Several hours later, my legs still ache. However, it was worth it. My friends, I am very pleased to report that your friendly neighbourhood Nomad succeeded! A little while ago, I received the text with my official results for this morning's run: I finished in 46th place (out of 115 runners), with a time of 24:45.

Very nice! Okay, I'm not likely to break world records anytime soon... but, still: Very nice!

I achieved my goal, averaging 4:57 per kilometer (or, if you prefer 7:58 per mile). This is the first time that I have completed a sustained run in under 5 minutes per kilometer (or, if you prefer, under 8 minutes per mile). My best recorded 10K was only at a 5:14 pace. Also, to be quite fair, I know that I couldn't maintain this speed for a 10K right now -- it was only possible because of the short distance involved. Even so, it feels pretty good to have solidly broken through the 5 minute barrier!

Looking back, one year ago[**], I completed my first Parkrun in 34:44; today I did it in 24:45. That's an improvement of nearly ten minutes[*****], or over 40%, in a year. Not too shabby! Okay, to be fair, the first 12% came almost immediately, when I bought proper running shoes to celebrate my first Parkrun. But the remaining 28% increase in my speed from last year has come purely from hard work and training. If I dare indulge in a moment of self-congratulations: Go me!

If there are any of you left still reading this post, I thank you for your patience. Next entry will not be about running, I promise! That said, I'm sure that there will be other running posts in the future, so I really should get an appropriate icon. (Heck, while I'm at it, I could do with an icon of myself where I'm not overweight!)

Meanwhile, have a great Saturday, gentle readers!

[*] Those few of us still on LJ, that is.

[**] Well, fifty-two weeks ago, anyway.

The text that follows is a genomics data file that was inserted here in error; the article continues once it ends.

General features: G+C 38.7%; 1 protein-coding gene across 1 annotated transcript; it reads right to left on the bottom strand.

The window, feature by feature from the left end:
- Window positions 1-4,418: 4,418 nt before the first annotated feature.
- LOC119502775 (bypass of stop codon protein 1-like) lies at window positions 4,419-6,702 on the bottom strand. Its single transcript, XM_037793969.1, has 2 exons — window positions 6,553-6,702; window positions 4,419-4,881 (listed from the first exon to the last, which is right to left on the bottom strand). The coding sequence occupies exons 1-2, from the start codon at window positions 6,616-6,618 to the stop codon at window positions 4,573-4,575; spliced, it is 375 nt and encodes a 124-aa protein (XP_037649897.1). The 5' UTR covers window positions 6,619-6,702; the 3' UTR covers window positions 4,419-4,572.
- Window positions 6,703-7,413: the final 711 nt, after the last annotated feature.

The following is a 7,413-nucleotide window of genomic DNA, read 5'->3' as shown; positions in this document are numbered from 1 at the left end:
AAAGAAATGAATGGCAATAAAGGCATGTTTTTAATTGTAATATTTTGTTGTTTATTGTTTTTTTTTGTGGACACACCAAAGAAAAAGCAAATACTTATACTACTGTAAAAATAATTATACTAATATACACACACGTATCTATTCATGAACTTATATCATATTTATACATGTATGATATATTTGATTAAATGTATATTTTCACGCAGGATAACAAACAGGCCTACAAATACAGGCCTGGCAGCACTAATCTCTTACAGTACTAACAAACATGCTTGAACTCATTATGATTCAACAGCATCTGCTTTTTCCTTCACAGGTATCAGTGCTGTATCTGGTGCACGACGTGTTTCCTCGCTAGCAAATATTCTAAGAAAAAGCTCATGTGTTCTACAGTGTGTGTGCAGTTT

[***] Skipping one because I was speaking at Oxford University's annual Cosmology Day.

[****] And would sound even odder to the me of a year and a half ago!

[*****] Well, nine minutes and fifty-nine seconds. Ah, if only I had come in one second sooner! That would have been an added bonus, to be an even ten minutes under last year's time! Oh well.

anarchist_nomad: (Guess who?)
( Nov. 6th, 2013 09:46 am)
As a quick follow-up to yesterday's entry on my first 10K race, I should note that this Sunday will be one year since I ran in my first 5K race: an Oxford ParkRun.

At the time, my goals were rather modest: (a) Finish the course, (b) Don't be last, and (c) Don't take more than twice as long as the fastest runner. Indeed, I was able to meet all three of these simple goals, coming in 81st out of 85 runners with a 5K time of 34:44.

Just for fun, I was re-reading the LJ write-up of that milestone. I found it interesting to note that, at the time, I said:
"I neither need nor expect to win these races [...] but it would be nice to come in around the middle of the pack, rather than all the way out on the tail end."

Huh. Well, then. I had forgotten writing that. Looks like this is precisely what I achieved in the Rotary Blenheim 10K Run, as my 52:48 time ranked me as the median male runner (86th place out of 170 men in the race).

I realise that it's a bit odd to be pleased at being average. Even so, realising that one has achieved a forgotten goal was a nice little bonus for my morning -- thank you, LJ!

anarchist_nomad: (Loch Ness Monster)
( Oct. 25th, 2013 12:50 am)
Haven't spend much time on LJ of late -- mea culpa, my friends! Methinks tis a combination of being very busy with other hobbies and the general relaxed atmosphere around here now that the tumbleweed is rolling down the corridors. Still, the lack of posting means I'm part of the problem; I count this as only my third entry for this month.

What's worse is that this isn't going to be a particularly exciting entry, either.
With Samhain coming, I've been doing some introspection... mainly thinking back on where I am now compared to recent years at this time.

As it turns out, one year ago today was the Big One at the Event Horizon. After weeks of packing, we got the moving truck and cleaned it all out. Oy -- what a month last October was! Hard to believe it has been a year already!